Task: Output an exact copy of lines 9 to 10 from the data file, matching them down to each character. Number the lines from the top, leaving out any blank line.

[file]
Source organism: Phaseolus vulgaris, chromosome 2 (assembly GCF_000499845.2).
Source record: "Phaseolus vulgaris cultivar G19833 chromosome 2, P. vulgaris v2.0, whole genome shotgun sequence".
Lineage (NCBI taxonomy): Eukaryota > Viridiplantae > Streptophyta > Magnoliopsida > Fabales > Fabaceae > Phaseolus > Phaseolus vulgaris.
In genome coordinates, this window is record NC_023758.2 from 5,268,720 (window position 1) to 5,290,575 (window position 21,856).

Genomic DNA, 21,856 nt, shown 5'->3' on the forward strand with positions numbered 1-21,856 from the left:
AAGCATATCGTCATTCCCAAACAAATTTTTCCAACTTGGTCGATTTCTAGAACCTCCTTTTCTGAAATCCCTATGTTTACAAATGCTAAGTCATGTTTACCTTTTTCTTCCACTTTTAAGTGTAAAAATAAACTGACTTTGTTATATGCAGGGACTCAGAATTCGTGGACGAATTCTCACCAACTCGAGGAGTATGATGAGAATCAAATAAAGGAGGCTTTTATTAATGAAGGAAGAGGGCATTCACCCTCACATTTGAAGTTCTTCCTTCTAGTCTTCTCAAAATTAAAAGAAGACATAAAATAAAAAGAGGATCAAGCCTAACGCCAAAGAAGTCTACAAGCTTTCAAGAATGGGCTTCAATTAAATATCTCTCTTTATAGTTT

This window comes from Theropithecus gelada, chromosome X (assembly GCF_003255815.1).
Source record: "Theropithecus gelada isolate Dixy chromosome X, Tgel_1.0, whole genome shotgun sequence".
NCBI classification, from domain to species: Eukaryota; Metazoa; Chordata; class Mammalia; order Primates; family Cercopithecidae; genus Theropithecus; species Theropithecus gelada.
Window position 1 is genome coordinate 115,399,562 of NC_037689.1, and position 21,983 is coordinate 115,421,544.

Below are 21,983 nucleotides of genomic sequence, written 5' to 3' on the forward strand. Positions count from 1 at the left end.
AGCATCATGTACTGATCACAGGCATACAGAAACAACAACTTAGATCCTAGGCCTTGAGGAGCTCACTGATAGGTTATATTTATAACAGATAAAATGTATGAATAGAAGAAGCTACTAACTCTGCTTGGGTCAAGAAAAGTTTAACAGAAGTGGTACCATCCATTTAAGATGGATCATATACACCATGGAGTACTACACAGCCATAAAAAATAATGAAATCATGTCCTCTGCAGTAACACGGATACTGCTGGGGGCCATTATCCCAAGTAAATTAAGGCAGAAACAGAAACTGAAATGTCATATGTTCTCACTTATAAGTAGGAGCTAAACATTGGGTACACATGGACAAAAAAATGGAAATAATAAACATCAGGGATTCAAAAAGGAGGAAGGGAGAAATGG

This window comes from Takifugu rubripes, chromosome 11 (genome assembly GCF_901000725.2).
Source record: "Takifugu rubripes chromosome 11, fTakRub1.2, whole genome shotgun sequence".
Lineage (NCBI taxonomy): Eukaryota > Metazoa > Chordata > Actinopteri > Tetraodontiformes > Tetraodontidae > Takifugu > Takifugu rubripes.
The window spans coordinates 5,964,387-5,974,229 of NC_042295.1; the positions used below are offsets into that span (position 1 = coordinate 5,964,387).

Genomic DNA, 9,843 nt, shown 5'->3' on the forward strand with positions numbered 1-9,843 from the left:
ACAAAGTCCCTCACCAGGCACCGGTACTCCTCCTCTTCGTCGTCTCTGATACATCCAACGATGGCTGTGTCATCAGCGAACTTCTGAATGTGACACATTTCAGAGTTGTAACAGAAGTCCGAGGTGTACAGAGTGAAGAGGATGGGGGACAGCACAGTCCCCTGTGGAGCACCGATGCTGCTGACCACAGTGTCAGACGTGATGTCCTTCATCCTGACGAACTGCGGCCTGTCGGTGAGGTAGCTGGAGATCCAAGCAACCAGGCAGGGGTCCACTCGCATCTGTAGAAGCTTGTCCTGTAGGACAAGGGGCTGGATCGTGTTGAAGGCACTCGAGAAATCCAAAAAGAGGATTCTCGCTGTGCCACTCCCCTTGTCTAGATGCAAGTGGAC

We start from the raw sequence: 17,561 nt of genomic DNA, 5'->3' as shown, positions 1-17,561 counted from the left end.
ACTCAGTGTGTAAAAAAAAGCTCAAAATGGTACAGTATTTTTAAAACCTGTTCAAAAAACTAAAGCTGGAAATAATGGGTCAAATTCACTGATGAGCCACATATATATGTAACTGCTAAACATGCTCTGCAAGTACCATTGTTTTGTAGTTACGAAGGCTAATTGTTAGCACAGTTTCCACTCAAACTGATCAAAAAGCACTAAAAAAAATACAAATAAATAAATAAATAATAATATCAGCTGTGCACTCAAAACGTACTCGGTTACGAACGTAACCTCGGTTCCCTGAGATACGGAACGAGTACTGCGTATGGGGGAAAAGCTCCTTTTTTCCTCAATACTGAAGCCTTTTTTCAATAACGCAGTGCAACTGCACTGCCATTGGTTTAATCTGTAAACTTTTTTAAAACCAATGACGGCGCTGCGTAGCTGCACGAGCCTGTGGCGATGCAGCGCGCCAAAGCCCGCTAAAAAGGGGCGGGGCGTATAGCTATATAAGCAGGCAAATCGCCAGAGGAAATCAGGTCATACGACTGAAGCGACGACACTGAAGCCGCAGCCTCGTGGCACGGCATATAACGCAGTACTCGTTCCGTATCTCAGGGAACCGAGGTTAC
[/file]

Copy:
NCBI classification, from domain to species: Eukaryota; Metazoa; Chordata; class Mammalia; order Primates; family Cercopithecidae; genus Theropithecus; species Theropithecus gelada.
Window position 1 is genome coordinate 115,399,562 of NC_037689.1, and position 21,983 is coordinate 115,421,544.